The mascot for the 2018 PyeongChang Winter Olympics Soohorang is seen during the Pyeongchang Winter Festival, near the venue for the opening and closing ceremony of the PyeongChang 2018 Winter Olympic Games in Pyeongchang, South Korea, February 10, 2017. REUTERS/Kim Hong-Ji
An ice sculpture of the Olympic rings is seen during the Pyeongchang Winter Festival, near the venue for the opening and closing ceremony of the PyeongChang 2018 Winter Olympic Games in Pyeongchang, South Korea, February 10, 2017. REUTERS/Kim Hong-Ji TPX IMAGES OF THE DAY
A photo taken on October 30, 2017 shows a general view of the Gangneung Hockey Centre ice hockey venue of the Pyeongchang 2018 Winter Olympic games, in Gangneung. / AFP PHOTO / Ed JONES (Photo credit should read ED JONES/AFP/Getty Images)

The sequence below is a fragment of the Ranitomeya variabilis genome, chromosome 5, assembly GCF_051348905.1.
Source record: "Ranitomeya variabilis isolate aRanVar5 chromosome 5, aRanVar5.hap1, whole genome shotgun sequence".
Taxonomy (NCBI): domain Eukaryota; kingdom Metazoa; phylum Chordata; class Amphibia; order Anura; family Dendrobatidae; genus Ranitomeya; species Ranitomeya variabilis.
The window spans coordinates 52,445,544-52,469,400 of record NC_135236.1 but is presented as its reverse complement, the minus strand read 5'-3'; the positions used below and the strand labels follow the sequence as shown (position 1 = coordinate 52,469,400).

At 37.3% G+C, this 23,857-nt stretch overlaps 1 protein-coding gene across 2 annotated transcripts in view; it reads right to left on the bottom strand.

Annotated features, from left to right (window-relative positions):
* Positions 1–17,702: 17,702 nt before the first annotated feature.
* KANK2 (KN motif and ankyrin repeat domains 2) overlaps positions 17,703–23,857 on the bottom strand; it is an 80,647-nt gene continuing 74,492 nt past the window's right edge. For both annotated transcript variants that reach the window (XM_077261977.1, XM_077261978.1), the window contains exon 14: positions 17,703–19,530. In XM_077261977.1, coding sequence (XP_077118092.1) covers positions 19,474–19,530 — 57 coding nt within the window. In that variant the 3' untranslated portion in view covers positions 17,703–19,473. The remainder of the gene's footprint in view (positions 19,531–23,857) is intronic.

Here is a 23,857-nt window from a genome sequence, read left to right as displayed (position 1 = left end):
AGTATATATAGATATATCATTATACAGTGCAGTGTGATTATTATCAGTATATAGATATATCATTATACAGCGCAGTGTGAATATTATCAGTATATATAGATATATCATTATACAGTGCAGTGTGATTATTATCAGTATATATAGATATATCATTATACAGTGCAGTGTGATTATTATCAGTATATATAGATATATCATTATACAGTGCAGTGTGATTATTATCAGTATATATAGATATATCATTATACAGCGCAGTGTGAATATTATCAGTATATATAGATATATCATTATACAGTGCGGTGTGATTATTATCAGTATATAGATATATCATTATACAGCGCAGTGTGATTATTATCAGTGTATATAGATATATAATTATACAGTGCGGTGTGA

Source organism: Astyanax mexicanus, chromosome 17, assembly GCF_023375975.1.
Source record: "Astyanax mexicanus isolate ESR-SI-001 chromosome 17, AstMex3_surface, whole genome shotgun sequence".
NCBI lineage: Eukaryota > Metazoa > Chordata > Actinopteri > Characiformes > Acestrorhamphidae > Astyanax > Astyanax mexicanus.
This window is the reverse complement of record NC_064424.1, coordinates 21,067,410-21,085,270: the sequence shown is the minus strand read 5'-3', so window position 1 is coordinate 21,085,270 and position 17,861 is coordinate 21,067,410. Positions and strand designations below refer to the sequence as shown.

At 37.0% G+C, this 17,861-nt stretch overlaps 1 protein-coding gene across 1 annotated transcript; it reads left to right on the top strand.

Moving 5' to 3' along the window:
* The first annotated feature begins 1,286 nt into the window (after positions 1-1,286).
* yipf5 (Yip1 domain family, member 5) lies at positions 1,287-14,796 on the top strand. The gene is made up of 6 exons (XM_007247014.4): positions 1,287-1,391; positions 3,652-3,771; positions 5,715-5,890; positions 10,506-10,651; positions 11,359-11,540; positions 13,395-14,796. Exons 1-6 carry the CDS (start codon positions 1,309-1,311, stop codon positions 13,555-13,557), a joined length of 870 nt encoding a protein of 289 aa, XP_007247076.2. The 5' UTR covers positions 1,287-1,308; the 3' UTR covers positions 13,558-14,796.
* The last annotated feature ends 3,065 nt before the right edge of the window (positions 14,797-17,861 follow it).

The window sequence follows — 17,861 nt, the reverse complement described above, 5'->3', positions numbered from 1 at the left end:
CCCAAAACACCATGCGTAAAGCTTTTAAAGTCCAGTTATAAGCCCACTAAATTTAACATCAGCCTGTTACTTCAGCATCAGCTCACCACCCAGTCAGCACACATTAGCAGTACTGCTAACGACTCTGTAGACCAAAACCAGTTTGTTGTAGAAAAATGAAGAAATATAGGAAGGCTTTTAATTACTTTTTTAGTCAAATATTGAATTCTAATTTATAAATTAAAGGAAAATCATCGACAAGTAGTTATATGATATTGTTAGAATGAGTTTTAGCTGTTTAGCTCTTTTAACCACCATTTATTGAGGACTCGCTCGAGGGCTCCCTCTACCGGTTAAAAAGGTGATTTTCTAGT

A photo taken on October 30, 2017 shows a general view of the Gangneung Oval speed skating venue of the Pyeongchang 2018 Winter Olympic games, in Gangneung. / AFP PHOTO / Ed JONES (Photo credit should read ED JONES/AFP/Getty Images)
PYEONGCHANG, SOUTH KOREA - OCTOBER 30, 2017: A view of the Pyeongchang 2018 logo by the Olympic Stadium. Stanislav Varivoda/TASS (Photo by Stanislav Varivoda\TASS via Getty Images)
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He also had school textbooks revised to say that he began shooting a gun at age 3, was off-road driving before turning 8, and had twice beaten foreign master mariners in ship races, according to the Institute for National Security Strategy, the think tank of South Korea's National Intelligence Service in Seoul. Reuters could not verify that report.